New Orleans Saints Quarterback Drew Brees
OTA #3 Media Availability
Thursday, May 23, 2019
What are your impressions of Jared Cook so far?
"Really good. Really impressed. (He) Comes across as a real savvy veteran, a real pro. I'd heard a lot of good things about him before he got here, but he's certainly impressed us these first couple of days. He's got a great feel for the game and I think he's going to fit very well in our offense."
Last year's motto was 'Prove Them Right'. What is this year's motto?
"Get better. Just take it one day at a time. I think we are all excited to get back to work. I'm excited to see how the now the free agent acquisitions will fit in and then also the rookies."
How does [Jared] Cook change things for the offense? How is he different than maybe what you've had in the last couple of years?
"Um, well, you know, we're only three days in, right? I think he's certainly a guy who can run. He's got great length, so he's got a big catch radius. You feel confident with those 50-50 balls. You feel like there's a lot of places where you can throw it where he can get it and the other guy can't. Anytime you have a target like that, you feel like that's a good matchup. Obviously, a lot of attention goes to Michael Thomas and Alvin Kamara and so I think having a weapon like that in addition to the other pieces that we have as well, I think that they complement each other really, really well."
Along the lines of what's the message when two seasons in a row end the way they did, but especially last season. Do you concentrate more on embracing it and channeling it in a certain way or trying to or that was last year and we're not even going to talk about it?
"Well, you always try to take your experiences from the year before and turn it into something positive. You know, use it as momentum. Use it as motivation, chip on your shoulder, unfinished business, you know, whatever you want to term it according to what happened the year before. There's always something to prove, right? Bottom line is there's only one team that's walking away happy and everybody else feels like they fell off the mountain and they're sitting down at the bottom and now here goes the climb. One step at a time. I'm not thinking about February of 2020 right now. That's a long way away. That's an overwhelming feeling if you decide to look to there. So, we're just focused on the here and the now staying in the moment, enjoying getting a chance to be out here and work with a lot of these young guys, work with a lot of these new guys like Jared Cook and others and just watching it all come together again."
How long do you think it will take to adjust to not having Max Unger?
"Max was a tremendous leader and a guy that you don't just snap your fingers and replace. I feel like we've got three guys that certainly have the opportunity to be in that position and that's what OTA's and minicamp and training camp is for. It is to develop those guys and see how that is going to work. I love our o-line as a unit. You guys have seen over the last two years just how they work together and how at times that it mixes and matches with guys playing different positions. Sometimes for a short period of time, sometimes for a longer period of time. They're well-coached. Obviously. We all love our scheme and we feel like that allows us to do certain things and be very flexible that puts those guys in positions to succeed but also requires them to really be able to work together."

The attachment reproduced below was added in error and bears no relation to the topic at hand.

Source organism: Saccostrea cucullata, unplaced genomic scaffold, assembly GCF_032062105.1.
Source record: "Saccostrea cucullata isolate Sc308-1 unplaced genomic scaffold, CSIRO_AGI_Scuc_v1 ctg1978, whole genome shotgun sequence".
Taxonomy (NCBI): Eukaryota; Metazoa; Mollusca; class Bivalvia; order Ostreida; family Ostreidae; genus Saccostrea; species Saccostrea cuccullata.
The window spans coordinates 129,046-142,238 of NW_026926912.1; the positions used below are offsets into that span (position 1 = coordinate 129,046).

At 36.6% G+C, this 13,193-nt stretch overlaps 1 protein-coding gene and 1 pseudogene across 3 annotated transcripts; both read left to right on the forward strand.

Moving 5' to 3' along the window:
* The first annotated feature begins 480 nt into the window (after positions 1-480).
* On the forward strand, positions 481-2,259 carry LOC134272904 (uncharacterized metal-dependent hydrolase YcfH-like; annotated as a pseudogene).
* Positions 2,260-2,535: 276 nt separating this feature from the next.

When you have three guys that you say are capable to start, how can you mesh with each of them? Do you have to divide your time?
"Well, here's the thing, for example: the quarterback-center exchange, which is the period that we start the day with when we walk out here. It's just rep after rep with each guy and you're calling pass plays, you're calling run plays, you're mixing up the cadence. I just make my way down the line. It could be the fourth or fifth string guy, I want to take snaps with them. My mindset is no matter who's in there, I have to be able to get the snap from him. I have to be able to find that rhythm with them and we have to be able to execute. So, regardless of who it is at the end, we'll have time on tasks."
How strange is it when you're stretching and Mark Ingram isn't out there?
"I'm thankful I had a chance to play with a guy like that for eight years. He was all heart and soul. He was the guy that we love being around. He's a guy who I look forward to seeing the most coming into the facility every day. You're always disappointed when all of a sudden you're not together anymore. It's not the first time that guys retire or guys move on or whatever it might be. You just have to be appreciative for the time that you had together."
Is it hard to replace a guy like that in the locker room?
"Oh yeah, for sure. There are all different personalities and every year is a new team. Circumstances change for guys. Some guys are entering into their prime. Some guys are getting a little bit older and they are on their way out. Latavius Murray has been great. Jared Cook has been great. These are guys (that) have obviously had success other places and now have come here and have a great opportunity here. All those guys will mesh well."
How do you see Latavius complementing Alvin Kamara? How will he be different in any way than what Mark did?
"Thunder and lightning. Look around the league. You have that running back room that typically brings different skillsets and you are able to mix and match. I think our offense is proven that we do a lot of things with two backs in the game. It just gives us a lot of flexibility and gives a lot for the defense to have to worry about and game plan for. Again, we're only three days into it, but I'm impressed with what I've seen with him as well."